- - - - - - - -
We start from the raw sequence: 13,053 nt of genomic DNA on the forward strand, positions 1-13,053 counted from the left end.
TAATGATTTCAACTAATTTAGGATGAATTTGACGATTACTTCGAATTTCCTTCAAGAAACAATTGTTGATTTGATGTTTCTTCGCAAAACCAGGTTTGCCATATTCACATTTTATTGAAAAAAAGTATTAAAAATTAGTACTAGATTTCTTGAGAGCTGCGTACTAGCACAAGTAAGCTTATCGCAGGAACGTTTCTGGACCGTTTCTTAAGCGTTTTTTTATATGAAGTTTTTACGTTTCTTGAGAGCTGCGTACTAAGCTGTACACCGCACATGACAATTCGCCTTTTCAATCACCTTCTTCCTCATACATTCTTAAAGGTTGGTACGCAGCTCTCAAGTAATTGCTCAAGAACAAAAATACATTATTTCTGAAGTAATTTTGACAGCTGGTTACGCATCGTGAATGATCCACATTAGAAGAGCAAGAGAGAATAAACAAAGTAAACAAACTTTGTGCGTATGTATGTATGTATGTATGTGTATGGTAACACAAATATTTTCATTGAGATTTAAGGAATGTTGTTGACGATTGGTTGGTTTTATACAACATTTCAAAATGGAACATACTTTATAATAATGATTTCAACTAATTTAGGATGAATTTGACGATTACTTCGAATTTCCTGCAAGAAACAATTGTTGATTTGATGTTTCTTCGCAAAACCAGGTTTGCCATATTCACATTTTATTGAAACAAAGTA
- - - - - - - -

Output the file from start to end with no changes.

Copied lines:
We start from the raw sequence: 13,053 nt of genomic DNA on the forward strand, positions 1-13,053 counted from the left end.
TAATGATTTCAACTAATTTAGGATGAATTTGACGATTACTTCGAATTTCCTTCAAGAAACAATTGTTGATTTGATGTTTCTTCGCAAAACCAGGTTTGCCATATTCACATTTTATTGAAAAAAAGTATTAAAAATTAGTACTAGATTTCTTGAGAGCTGCGTACTAGCACAAGTAAGCTTATCGCAGGAACGTTTCTGGACCGTTTCTTAAGCGTTTTTTTATATGAAGTTTTTACGTTTCTTGAGAGCTGCGTACTAAGCTGTACACCGCACATGACAATTCGCCTTTTCAATCACCTTCTTCCTCATACATTCTTAAAGGTTGGTACGCAGCTCTCAAGTAATTGCTCAAGAACAAAAATACATTATTTCTGAAGTAATTTTGACAGCTGGTTACGCATCGTGAATGATCCACATTAGAAGAGCAAGAGAGAATAAACAAAGTAAACAAACTTTGTGCGTATGTATGTATGTATGTATGTGTATGGTAACACAAATATTTTCATTGAGATTTAAGGAATGTTGTTGACGATTGGTTGGTTTTATACAACATTTCAAAATGGAACATACTTTATAATAATGATTTCAACTAATTTAGGATGAATTTGACGATTACTTCGAATTTCCTGCAAGAAACAATTGTTGATTTGATGTTTCTTCGCAAAACCAGGTTTGCCATATTCACATTTTATTGAAACAAAGTA